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$\lim_\limits{x\to 3}\left(\frac{\left(x!-2x\right)}{x-3}\right)$

I tried substituting $x(x-1)$ in place for $x!$ as the limit approaches $3$, giving the limit $3$ by factorization.
But while plotting graph on Desmos calculator, it showed a weird gamma function graph, giving the answer around 5.5 like this
But when I plotted graph substituting $x(x-1)$ in place for $x!$, the graph was a straight line and gave limit $3$. like this
Please help me to get the correct answer.

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    $\begingroup$ How would you define $x!$ without the gamma function? Keeping in mind that the function needs to be defined for all $x$ in an interval like $(2.99,3.01)$? Anyway, looks like the derivative of gamma should come out. Either by l'Hospital (if allowed) or possibly by using the functional equation of gamma. $\endgroup$ – Jyrki Lahtonen May 5 '20 at 4:19
  • $\begingroup$ How did you get your original answer by factorisation? You still get an indeterminate form. Better check your working. You need an extension of the factorial valid for non-integers for this, and the most commonly used one is the gamma function. $\endgroup$ – Deepak May 5 '20 at 4:47
  • $\begingroup$ I tried substituting x(x−1) in place for x!, giving x^2-x $\endgroup$ – Aatmaj May 5 '20 at 5:00
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I believe the first answer is correct. Mathematica gives the answer as $9 - 6\gamma$, where $\gamma$ is the Euler-Mascheroni constant. The reason for this has to do with the fact that the (generalized) factorial can be expressed in terms the Gamma function \begin{align*} \Gamma(z) = \int_0^\infty x^{z-1}e^{-x}dx, \end{align*} when $\Re z > 0$. This function has the property that $\Gamma(n) = (n-1)!$ for all positive integers $n$ and so it is the natural extension of the factorial. Using this, we can replace $x! = \Gamma(x+1) = \int_0^\infty y^{x}e^{-y}dy$. The Wikipedia page for the gamma function presents a nice form for its derivative when $x$ is an integer:

\begin{align*} \Gamma'(x+1) =x!\left(-\gamma+\sum_{k=1}^x\frac{1}{k}\right) \end{align*}

Now applying L'Hopital's rule and use the above formula for the derivative we get: \begin{align*} \lim_{x \rightarrow 3} \frac{x!-2x}{x-3} &= \lim_{x \rightarrow 3} \frac{\Gamma(x+1)-2x}{x-3} = \lim_{x \rightarrow 3} \Gamma'(x+1)-2 = \Gamma'(4) - 2\\ &= 3!\left(-\gamma + 1 + \frac{1}{2} + \frac{1}{3}\right) - 2 = 9-6\gamma \approx 5.5. \end{align*}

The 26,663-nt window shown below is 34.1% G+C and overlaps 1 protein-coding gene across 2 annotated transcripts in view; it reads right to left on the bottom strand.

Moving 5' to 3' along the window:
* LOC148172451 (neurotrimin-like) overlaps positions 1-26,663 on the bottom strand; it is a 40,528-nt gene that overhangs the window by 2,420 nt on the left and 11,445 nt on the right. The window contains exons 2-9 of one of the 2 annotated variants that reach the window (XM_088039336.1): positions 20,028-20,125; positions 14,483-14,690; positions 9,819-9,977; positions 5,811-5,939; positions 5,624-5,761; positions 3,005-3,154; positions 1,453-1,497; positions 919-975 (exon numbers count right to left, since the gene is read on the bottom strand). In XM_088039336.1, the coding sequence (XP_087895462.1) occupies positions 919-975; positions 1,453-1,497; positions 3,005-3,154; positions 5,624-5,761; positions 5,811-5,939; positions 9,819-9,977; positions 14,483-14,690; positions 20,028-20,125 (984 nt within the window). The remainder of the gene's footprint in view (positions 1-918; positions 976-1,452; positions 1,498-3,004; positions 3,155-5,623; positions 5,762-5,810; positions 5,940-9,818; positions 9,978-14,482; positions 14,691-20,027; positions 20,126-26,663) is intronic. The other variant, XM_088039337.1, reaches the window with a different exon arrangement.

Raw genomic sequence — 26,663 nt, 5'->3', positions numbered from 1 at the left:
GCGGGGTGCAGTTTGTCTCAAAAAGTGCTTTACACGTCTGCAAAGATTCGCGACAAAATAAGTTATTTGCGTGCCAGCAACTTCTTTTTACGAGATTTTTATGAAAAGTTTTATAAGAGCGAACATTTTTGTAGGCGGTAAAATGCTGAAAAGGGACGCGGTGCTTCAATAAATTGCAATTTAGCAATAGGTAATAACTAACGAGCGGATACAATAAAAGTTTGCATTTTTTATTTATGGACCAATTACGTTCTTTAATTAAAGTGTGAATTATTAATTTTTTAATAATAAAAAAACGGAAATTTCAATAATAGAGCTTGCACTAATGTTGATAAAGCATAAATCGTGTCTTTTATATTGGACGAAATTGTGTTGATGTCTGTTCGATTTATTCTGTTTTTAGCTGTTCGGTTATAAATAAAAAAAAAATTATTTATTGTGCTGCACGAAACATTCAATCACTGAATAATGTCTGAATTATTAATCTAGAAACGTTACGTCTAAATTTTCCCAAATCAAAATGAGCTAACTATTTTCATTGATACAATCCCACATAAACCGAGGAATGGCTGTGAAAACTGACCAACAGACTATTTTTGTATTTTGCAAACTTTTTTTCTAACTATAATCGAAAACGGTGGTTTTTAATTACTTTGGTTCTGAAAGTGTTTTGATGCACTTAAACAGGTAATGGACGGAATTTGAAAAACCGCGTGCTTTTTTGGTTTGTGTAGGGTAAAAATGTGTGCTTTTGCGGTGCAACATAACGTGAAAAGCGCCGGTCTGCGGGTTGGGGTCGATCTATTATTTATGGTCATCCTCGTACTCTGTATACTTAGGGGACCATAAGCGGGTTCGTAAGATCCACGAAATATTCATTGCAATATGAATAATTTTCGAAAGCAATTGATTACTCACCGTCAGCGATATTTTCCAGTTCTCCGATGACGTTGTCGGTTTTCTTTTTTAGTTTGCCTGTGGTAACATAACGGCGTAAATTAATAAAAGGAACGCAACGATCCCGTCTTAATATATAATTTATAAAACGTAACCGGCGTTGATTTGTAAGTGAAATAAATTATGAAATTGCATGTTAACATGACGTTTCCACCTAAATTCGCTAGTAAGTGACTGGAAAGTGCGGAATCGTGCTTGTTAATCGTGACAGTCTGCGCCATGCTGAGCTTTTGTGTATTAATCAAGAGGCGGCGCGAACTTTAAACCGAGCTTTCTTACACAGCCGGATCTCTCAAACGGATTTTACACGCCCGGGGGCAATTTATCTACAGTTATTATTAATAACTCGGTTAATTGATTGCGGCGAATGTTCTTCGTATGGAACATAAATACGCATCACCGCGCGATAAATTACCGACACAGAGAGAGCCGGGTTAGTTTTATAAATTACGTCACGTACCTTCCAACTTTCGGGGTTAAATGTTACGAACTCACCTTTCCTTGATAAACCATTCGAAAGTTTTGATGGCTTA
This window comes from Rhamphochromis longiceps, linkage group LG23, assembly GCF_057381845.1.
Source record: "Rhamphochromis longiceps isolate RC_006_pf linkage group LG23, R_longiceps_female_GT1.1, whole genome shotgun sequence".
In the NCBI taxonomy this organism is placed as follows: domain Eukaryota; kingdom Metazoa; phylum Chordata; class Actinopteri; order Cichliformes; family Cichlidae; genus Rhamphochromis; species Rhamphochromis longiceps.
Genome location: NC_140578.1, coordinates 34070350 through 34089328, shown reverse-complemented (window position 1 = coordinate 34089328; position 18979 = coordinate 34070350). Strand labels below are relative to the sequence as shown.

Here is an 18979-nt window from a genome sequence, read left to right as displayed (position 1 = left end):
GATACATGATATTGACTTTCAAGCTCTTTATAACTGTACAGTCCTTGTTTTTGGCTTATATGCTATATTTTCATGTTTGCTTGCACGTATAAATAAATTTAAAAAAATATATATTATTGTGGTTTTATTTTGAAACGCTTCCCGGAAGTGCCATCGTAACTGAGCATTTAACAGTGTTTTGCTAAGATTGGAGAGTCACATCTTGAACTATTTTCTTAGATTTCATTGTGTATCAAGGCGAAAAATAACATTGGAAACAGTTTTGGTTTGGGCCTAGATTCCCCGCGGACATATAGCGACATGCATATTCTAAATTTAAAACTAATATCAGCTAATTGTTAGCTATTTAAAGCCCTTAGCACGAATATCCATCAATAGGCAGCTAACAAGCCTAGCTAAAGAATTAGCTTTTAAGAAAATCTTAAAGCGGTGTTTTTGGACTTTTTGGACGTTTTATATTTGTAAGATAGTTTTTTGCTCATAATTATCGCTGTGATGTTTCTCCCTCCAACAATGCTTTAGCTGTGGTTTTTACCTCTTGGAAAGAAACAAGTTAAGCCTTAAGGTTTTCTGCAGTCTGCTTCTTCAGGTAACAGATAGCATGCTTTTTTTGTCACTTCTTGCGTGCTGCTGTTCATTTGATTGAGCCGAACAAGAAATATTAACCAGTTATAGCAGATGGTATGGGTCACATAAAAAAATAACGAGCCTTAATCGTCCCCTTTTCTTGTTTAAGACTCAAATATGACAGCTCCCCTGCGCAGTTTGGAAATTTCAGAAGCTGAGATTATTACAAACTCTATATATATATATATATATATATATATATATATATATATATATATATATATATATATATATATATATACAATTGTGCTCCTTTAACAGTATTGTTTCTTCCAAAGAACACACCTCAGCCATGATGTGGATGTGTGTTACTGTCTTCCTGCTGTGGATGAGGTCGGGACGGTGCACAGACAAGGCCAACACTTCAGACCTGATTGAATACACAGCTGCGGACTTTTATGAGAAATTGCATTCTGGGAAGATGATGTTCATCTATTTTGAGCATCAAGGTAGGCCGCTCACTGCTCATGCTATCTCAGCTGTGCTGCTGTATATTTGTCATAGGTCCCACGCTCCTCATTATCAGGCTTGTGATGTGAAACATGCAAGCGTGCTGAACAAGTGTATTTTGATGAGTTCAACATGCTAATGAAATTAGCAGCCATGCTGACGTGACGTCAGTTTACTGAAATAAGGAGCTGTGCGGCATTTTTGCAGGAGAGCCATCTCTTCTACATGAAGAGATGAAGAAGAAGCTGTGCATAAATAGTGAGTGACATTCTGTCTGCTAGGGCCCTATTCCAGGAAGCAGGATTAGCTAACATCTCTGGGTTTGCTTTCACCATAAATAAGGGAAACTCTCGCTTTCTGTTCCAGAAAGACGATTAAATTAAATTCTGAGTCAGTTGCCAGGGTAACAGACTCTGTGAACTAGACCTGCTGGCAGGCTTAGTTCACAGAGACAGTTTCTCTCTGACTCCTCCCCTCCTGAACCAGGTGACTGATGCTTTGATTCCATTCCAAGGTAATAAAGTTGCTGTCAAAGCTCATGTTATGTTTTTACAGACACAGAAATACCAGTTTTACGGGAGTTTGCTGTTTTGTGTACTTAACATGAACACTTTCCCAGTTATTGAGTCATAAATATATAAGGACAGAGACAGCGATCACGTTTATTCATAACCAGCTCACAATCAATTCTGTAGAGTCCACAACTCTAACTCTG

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Not sure why you're using $x(x-1)$ in place of $x!$. It is much easier to consider the gamma function $\Gamma$ and, its "logarithmic derivative", the digamma function $\psi$. In particular, the property

$$\psi(x) = \frac{\Gamma'(x)}{\Gamma(x)},$$

holds. This gives us the quite handy identity that

$$\Gamma'(x) = \Gamma(x) \psi(x).$$

Let the limit be denoted as $L$. Then,

$$L = \lim_{x \to 3} \frac{\Gamma(x+1) - 2x}{x - 3}.$$

This has a $0/0$ indeterminate form, so you can use L'Hopital's rule to obtain

$$L = \lim_{x \to 3} (\Gamma'(x+1) - 2),$$

with which we have

$$L = \lim_{x \to 3} (\psi(x+1) \Gamma(x+1) - 2) = \psi(4)\Gamma(4) - 2.$$

Here, $\Gamma(4) = 3! = 6$. The digamma function is given by

$$\psi(x) = -\gamma + \sum_{n=1}^{x-1} \frac1n$$

for integers $x$. The constant $\gamma$ is the Euler-Mascheroni constant so $\psi(4) = 1 + 1/2 + 1/3 - \gamma$. Thus

$$L = 9 - \gamma.$$

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Just for your curiosity.

$$\lim_\limits{x\to 3}\left(\frac{\left(x!-2x\right)}{x-3}\right)=\lim_\limits{y\to 0}\left(\frac{\Gamma (y+4)-2 (y+3)}{y}\right)$$ $$\Gamma (y+4)=6+(11-6 \gamma ) y+\frac{1}{2} \left(12-22 \gamma +6 \gamma ^2+\pi ^2\right) y^2+O\left(y^3\right)$$ $$\frac{\Gamma (y+4)-2 (y+3)}{y}=(9-6 \gamma )+\frac{1}{2} \left(12-22 \gamma +6 \gamma ^2+\pi ^2\right) y+O\left(y^2\right)$$ which shows the limit and how it is approached.

Using this for $x=\pi$ would give $6.32750$ while the exact value would be $6.39085$

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